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Today, a reading outside of aikido literature has led me to ask some questions about what I, an aikidoka with Asperger's Syndrome, am attempting (among other things) to accomplish in my training: to apply the Founder's budo to the resolution of my personal challenges. But how complicated a proposition is this? And more directly, how in blazes will this WORK?!
I've begun reading Nick Dubin's rather thoughtful work, Asperger's Syndrome and Anxiety: A Guide to Successful Stress Management. In the second chapter, Dubin expounds at length on a number of the social & psychological challenges that "Aspies" like me face, while trying to keep the reader from becoming intimidated or discouraged, and summarizes by saying, "Instead of viewing the world as a dangerous place, view yourself as a brave warrior heading into battle." This, I now realize, is EXACTLY what I've been trying to do, my whole life, through MA practice & fandom.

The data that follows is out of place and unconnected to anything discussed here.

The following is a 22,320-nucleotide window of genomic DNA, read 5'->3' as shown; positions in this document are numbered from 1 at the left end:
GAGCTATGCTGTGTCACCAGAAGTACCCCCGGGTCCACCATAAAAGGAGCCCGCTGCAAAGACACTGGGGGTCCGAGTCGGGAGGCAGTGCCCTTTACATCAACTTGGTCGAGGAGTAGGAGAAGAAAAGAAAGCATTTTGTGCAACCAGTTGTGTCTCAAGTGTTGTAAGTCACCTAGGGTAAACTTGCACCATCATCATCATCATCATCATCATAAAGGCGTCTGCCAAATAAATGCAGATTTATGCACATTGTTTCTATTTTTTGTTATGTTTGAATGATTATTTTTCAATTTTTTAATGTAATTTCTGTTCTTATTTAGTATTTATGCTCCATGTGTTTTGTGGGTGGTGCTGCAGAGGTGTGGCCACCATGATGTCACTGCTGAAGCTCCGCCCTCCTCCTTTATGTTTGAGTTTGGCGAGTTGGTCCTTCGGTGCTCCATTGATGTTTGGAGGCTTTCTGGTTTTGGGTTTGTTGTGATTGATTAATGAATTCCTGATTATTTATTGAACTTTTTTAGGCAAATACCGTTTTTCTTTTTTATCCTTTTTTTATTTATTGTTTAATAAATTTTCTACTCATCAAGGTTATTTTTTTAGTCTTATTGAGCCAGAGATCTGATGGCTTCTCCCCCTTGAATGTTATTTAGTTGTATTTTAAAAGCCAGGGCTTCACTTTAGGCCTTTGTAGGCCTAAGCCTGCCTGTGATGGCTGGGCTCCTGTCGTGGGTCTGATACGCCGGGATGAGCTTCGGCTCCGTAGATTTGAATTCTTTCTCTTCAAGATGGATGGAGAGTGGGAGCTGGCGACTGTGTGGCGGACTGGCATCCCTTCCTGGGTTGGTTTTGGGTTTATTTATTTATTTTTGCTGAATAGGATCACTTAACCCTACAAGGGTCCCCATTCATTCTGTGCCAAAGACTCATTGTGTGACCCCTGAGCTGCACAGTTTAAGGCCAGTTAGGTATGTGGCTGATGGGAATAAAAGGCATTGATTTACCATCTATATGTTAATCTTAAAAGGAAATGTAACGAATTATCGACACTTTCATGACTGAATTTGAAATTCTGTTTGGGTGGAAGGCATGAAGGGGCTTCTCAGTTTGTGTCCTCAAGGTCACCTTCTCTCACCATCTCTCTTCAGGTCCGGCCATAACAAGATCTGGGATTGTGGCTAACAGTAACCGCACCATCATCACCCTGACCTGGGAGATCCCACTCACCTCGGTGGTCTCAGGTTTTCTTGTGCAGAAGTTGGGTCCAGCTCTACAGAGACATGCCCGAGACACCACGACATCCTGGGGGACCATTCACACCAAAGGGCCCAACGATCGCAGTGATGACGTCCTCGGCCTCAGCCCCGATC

It's an appealing metaphor, to be sure. But it runs into a kink when you consider, further, how Aikido interprets the warrior ethic: as being utterly opposed to conflict on principle, not bracing for it with every moment. So before I go overboard with the analogy of "asper-kido" as the solution to all my problems, I'd better sort this out.
Ueshiba-kaiso had a unique interpretation of the word, "budo": the martial path. It might be said that he took the Tokugawa-era principle of "The Life-Giving Sword" to an extreme, when he recast budo as the m